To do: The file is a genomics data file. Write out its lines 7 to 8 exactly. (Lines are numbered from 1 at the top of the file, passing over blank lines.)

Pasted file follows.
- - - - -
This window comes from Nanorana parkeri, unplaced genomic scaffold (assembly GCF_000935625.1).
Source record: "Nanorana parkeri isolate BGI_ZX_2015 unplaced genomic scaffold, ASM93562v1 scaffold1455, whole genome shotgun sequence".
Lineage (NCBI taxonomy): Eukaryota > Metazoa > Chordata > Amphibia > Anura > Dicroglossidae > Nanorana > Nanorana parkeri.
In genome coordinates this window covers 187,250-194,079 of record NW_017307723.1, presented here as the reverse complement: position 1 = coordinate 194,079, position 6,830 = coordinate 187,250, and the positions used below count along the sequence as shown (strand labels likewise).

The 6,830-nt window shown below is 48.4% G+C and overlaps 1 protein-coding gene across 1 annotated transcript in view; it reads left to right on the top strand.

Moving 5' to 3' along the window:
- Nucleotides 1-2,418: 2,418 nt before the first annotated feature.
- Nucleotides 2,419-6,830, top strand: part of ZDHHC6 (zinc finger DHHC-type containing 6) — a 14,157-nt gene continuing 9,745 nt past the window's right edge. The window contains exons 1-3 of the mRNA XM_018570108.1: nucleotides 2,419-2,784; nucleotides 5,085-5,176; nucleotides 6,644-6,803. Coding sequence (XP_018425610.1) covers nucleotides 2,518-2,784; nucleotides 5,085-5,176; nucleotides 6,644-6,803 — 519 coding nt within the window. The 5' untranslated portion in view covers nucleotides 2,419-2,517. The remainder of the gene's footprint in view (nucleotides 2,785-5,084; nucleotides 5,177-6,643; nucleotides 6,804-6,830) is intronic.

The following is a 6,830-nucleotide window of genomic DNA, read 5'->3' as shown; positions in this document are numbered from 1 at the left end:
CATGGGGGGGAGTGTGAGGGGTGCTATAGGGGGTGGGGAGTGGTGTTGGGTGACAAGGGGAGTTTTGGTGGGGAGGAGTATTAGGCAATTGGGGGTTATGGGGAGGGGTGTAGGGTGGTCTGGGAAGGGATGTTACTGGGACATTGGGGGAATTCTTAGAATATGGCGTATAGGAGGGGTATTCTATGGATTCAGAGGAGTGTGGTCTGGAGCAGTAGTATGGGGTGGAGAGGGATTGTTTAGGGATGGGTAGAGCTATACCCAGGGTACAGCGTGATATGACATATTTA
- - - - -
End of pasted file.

- Nucleotides 1-2,418: 2,418 nt before the first annotated feature.
- Nucleotides 2,419-6,830, top strand: part of ZDHHC6 (zinc finger DHHC-type containing 6) — a 14,157-nt gene continuing 9,745 nt past the window's right edge. The window contains exons 1-3 of the mRNA XM_018570108.1: nucleotides 2,419-2,784; nucleotides 5,085-5,176; nucleotides 6,644-6,803. Coding sequence (XP_018425610.1) covers nucleotides 2,518-2,784; nucleotides 5,085-5,176; nucleotides 6,644-6,803 — 519 coding nt within the window. The 5' untranslated portion in view covers nucleotides 2,419-2,517. The remainder of the gene's footprint in view (nucleotides 2,785-5,084; nucleotides 5,177-6,643; nucleotides 6,804-6,830) is intronic.